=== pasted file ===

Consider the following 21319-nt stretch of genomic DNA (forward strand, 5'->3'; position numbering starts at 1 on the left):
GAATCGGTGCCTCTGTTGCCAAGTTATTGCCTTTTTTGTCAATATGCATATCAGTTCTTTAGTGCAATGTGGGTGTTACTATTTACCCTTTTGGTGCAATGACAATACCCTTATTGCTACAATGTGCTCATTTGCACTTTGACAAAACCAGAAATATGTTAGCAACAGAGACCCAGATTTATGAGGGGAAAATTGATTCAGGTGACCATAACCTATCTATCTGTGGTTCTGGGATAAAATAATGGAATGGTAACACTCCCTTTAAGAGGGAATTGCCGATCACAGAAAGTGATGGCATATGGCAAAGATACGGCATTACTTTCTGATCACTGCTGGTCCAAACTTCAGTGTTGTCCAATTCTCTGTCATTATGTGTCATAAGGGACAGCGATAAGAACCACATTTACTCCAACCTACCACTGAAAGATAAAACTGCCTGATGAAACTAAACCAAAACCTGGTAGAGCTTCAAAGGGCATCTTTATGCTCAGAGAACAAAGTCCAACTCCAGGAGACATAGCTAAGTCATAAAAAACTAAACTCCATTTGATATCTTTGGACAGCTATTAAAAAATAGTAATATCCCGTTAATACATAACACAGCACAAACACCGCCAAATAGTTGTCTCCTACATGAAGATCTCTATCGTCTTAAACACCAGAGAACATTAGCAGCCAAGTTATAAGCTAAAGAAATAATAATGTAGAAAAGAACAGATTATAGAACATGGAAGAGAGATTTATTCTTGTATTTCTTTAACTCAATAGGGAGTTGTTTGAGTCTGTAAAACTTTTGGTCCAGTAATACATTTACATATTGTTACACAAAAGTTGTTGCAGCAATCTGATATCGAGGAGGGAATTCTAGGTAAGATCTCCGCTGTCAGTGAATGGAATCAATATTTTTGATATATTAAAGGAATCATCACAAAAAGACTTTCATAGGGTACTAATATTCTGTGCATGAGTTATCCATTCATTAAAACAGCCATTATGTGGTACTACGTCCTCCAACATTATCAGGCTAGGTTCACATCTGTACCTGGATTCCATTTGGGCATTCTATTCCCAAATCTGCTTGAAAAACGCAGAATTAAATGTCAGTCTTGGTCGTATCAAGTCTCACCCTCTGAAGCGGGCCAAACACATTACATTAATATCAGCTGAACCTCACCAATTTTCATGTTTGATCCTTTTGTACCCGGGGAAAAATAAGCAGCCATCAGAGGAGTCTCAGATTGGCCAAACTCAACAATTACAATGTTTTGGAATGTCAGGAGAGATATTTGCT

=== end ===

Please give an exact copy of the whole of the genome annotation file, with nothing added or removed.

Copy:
Consider the following 21319-nt stretch of genomic DNA (forward strand, 5'->3'; position numbering starts at 1 on the left):
GAATCGGTGCCTCTGTTGCCAAGTTATTGCCTTTTTTGTCAATATGCATATCAGTTCTTTAGTGCAATGTGGGTGTTACTATTTACCCTTTTGGTGCAATGACAATACCCTTATTGCTACAATGTGCTCATTTGCACTTTGACAAAACCAGAAATATGTTAGCAACAGAGACCCAGATTTATGAGGGGAAAATTGATTCAGGTGACCATAACCTATCTATCTGTGGTTCTGGGATAAAATAATGGAATGGTAACACTCCCTTTAAGAGGGAATTGCCGATCACAGAAAGTGATGGCATATGGCAAAGATACGGCATTACTTTCTGATCACTGCTGGTCCAAACTTCAGTGTTGTCCAATTCTCTGTCATTATGTGTCATAAGGGACAGCGATAAGAACCACATTTACTCCAACCTACCACTGAAAGATAAAACTGCCTGATGAAACTAAACCAAAACCTGGTAGAGCTTCAAAGGGCATCTTTATGCTCAGAGAACAAAGTCCAACTCCAGGAGACATAGCTAAGTCATAAAAAACTAAACTCCATTTGATATCTTTGGACAGCTATTAAAAAATAGTAATATCCCGTTAATACATAACACAGCACAAACACCGCCAAATAGTTGTCTCCTACATGAAGATCTCTATCGTCTTAAACACCAGAGAACATTAGCAGCCAAGTTATAAGCTAAAGAAATAATAATGTAGAAAAGAACAGATTATAGAACATGGAAGAGAGATTTATTCTTGTATTTCTTTAACTCAATAGGGAGTTGTTTGAGTCTGTAAAACTTTTGGTCCAGTAATACATTTACATATTGTTACACAAAAGTTGTTGCAGCAATCTGATATCGAGGAGGGAATTCTAGGTAAGATCTCCGCTGTCAGTGAATGGAATCAATATTTTTGATATATTAAAGGAATCATCACAAAAAGACTTTCATAGGGTACTAATATTCTGTGCATGAGTTATCCATTCATTAAAACAGCCATTATGTGGTACTACGTCCTCCAACATTATCAGGCTAGGTTCACATCTGTACCTGGATTCCATTTGGGCATTCTATTCCCAAATCTGCTTGAAAAACGCAGAATTAAATGTCAGTCTTGGTCGTATCAAGTCTCACCCTCTGAAGCGGGCCAAACACATTACATTAATATCAGCTGAACCTCACCAATTTTCATGTTTGATCCTTTTGTACCCGGGGAAAAATAAGCAGCCATCAGAGGAGTCTCAGATTGGCCAAACTCAACAATTACAATGTTTTGGAATGTCAGGAGAGATATTTGCT